Forest Service mining reclamation expert Joe Gibbens, at left here in August 2012, speaks with U.S. Forest Service Ranger Peter Forbes. Forbes retired from the Forest Service Jan. 3, but his separation paperwork remains in limbo because of the partial shutdown of the federal government. (Mark Mulligan / Herald file)

Forest Service mining reclamation expert Joe Gibbens, at left here in August 2012, speaks with U.S. Forest Service Ranger Peter Forbes. Forbes retired from the Forest Service Jan. 3, but his separation paperwork remains in limbo because of the partial shutdown of the federal government. (Mark Mulligan / Herald file)

Forest ranger’s retirement is blocked by border-wall standoff

While waiting for separation papers to be processed, “I’m trying to stay non-political as best I can.”

DARRINGTON — Peter Forbes never imagined this was how he’d close out his 40-year career with the U.S. Forest Service.

When he retired Jan. 3, the outgoing Darrington district ranger expected to ease smoothly into a new routine. Forbes could relax after a career that culminated as the top manager for a massive expanse of the Mount Baker-Snoqualmie National Forest.

With the ongoing government shutdown, Forbes’ separation paperwork remains in limbo somewhere in the federal bureaucracy. Like others, he could lose out on retirement payments for January, depending on how the stalemate is resolved.

“I’m trying to stay non-political as best I can,” Forbes said. “I’m not the only one in this predicament. There are hundreds of thousands of other federal workers who are not getting paid. I can’t say ‘woe is me.’ There are a lot of other people in the same mess.”

The partial shutdown was in its third week Tuesday, as President Donald Trump and congressional Democrats remained deadlocked over paying for a U.S.-Mexico border wall. Trump has insisted on $5.7 billion to build the physical barrier, casting it as an issue of national security. Democratic lawmakers view Trump’s wall as an ineffective approach to security and humanitarian problems on the southern border.

To make his case, the president delivered a nationally televised address Tuesday evening and planned to visit the Texas border region on Thursday.

Meanwhile, the shutdown is affecting about 800,000 federal workers.

Forbes grew up on the East Coast. As a child, he lived in rural areas and enjoyed the outdoors. A high school biology teacher kindled his interest in science and helped set him on his professional path. Forbes studied at the University of Maine and headed to Washington State University to earn a forestry degree.

Darrington District Ranger Peter Forbes pauses during a lunch break at the Monte Cristo townsite on Aug. 28, 2012. He is retiring from the U.S. Forest Service after 40 years. (Mark Mulligan / Herald file)

Darrington District Ranger Peter Forbes pauses during a lunch break at the Monte Cristo townsite on Aug. 28, 2012. He is retiring from the U.S. Forest Service after 40 years. (Mark Mulligan / Herald file)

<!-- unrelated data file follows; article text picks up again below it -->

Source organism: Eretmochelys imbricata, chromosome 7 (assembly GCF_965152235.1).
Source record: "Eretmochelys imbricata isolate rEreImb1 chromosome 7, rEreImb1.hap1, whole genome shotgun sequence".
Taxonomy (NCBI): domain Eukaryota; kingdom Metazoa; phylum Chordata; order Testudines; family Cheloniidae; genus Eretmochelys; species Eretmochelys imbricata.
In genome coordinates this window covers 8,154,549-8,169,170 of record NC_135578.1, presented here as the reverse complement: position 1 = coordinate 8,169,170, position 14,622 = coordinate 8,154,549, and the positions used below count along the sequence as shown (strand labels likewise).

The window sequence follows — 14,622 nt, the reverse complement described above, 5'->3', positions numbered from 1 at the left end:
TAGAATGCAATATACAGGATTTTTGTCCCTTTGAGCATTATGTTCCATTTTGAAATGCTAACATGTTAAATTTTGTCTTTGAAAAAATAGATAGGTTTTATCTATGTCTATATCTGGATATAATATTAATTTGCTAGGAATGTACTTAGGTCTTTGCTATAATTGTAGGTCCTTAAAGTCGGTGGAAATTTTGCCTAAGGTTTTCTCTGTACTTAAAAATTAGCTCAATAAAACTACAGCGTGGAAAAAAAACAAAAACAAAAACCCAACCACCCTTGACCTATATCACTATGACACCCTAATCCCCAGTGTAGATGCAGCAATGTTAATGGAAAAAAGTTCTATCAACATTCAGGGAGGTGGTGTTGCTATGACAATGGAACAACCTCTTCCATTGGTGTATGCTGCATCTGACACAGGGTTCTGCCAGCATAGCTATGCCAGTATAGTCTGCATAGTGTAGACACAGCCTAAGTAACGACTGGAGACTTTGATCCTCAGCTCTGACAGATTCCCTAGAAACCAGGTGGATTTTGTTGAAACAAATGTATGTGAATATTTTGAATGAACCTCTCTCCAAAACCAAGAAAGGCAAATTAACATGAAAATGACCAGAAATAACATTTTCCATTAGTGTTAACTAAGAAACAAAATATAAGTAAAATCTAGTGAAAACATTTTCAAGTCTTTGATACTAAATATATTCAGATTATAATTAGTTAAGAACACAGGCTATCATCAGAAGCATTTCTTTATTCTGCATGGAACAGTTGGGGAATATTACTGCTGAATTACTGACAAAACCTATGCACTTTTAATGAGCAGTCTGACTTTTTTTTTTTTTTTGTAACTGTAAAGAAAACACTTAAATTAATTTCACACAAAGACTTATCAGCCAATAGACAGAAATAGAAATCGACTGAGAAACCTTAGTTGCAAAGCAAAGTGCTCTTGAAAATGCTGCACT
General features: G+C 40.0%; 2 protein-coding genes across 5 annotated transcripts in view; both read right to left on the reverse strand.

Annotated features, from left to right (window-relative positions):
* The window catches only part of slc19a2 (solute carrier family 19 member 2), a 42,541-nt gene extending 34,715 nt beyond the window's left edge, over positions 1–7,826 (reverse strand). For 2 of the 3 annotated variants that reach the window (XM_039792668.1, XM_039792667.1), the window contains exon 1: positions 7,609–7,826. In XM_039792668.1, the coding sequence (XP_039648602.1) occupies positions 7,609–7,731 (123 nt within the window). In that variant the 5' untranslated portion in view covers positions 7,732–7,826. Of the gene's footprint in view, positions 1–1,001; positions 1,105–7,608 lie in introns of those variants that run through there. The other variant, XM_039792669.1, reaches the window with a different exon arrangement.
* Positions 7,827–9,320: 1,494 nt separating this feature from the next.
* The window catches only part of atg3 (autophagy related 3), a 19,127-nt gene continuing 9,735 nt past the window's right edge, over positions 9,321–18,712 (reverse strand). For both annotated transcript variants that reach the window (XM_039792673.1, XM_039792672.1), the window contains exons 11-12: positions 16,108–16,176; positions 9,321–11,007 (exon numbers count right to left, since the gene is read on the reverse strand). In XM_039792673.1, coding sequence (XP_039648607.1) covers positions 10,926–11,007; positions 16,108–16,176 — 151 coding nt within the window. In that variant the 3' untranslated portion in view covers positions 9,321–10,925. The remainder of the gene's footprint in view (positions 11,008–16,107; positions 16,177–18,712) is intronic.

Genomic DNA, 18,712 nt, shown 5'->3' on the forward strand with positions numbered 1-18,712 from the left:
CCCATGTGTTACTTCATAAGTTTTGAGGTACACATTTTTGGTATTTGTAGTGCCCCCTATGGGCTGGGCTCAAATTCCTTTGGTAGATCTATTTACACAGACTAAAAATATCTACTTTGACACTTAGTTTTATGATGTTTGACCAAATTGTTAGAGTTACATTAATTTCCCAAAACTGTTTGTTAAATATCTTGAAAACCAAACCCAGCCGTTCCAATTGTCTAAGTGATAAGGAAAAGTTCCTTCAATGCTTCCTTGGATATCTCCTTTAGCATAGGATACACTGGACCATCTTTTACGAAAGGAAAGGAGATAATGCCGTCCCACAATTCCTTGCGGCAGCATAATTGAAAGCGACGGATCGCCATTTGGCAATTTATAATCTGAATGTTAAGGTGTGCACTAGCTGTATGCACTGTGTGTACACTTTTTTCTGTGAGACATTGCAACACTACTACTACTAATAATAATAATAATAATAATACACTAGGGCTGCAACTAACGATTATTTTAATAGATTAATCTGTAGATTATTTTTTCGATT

He worked his entire Forest Service career in the Evergreen state. He arrived in Darrington after earlier stints in the Okanogan-Wenatchee and Colville national forests. Over the years, he was mobilized to combat wildfires throughout the region, initially as a firefighter and later in administrative roles.

He arrived in 2006 to manage the Darrington Ranger District, one of four districts in the Mount Baker-Snoqualmie National Forest. The area covers eastern Snohomish County and part of southeastern Skagit County. Among its major attractions are the Mountain Loop Highway, the Big Four Ice Caves and a stretch of the Pacific Crest Trail.

Forbes oversaw a team of field rangers, biologists and technical staff. They managed campgrounds and trail maintenance, road repairs and timber sales.

When Forbes arrived, the district was still rebuilding from floods in 2003.

“That fall, in 2006, I got to witness another flood event firsthand,” Forbes said.

Rebuilding damaged Suiattle River Road would stretch into 2014. The washouts cut off access to the Pacific Crest Trail and took out a bridge over the Suiattle River.

“It’s a huge draw for people out recreating in the forest,” Forbes said of the road. “It leads to the Pacific Crest Trail.”

Throughout that work, a constant concern was minimizing impacts to salmon habitat.

In September, Forbes was on hand when helicopter crews relocated mountain goats from Olympic National Park to the Cascade Range. He helped efforts to maintain access in and around the ghost town of Monte Cristo, where a multimillion-dollar cleanup in 2015 removed contaminants from the town’s mining past.

Forbes no longer makes daily trips to the office, though he did return Thursday for an informal potluck with his co-workers. He cleaned out his personal belongings.

“I spent the better part of Thursday tidying up,” he said.

The 66-year-old now pays regular visits to the gym from his Arlington home. He’s looking forward to time with his wife and skiing trips with his son, who’s serving in the Air Force.

In his professional life, Forbes strove to abide by the Forest Service motto: “Caring for the Land and Serving People.”

“My career was all about managing the land for the public,” he said, “both for the present and the future.”

Noah Haglund: 425-339-3465; nhaglund@heraldnet.com. Twitter: @NWhaglund.

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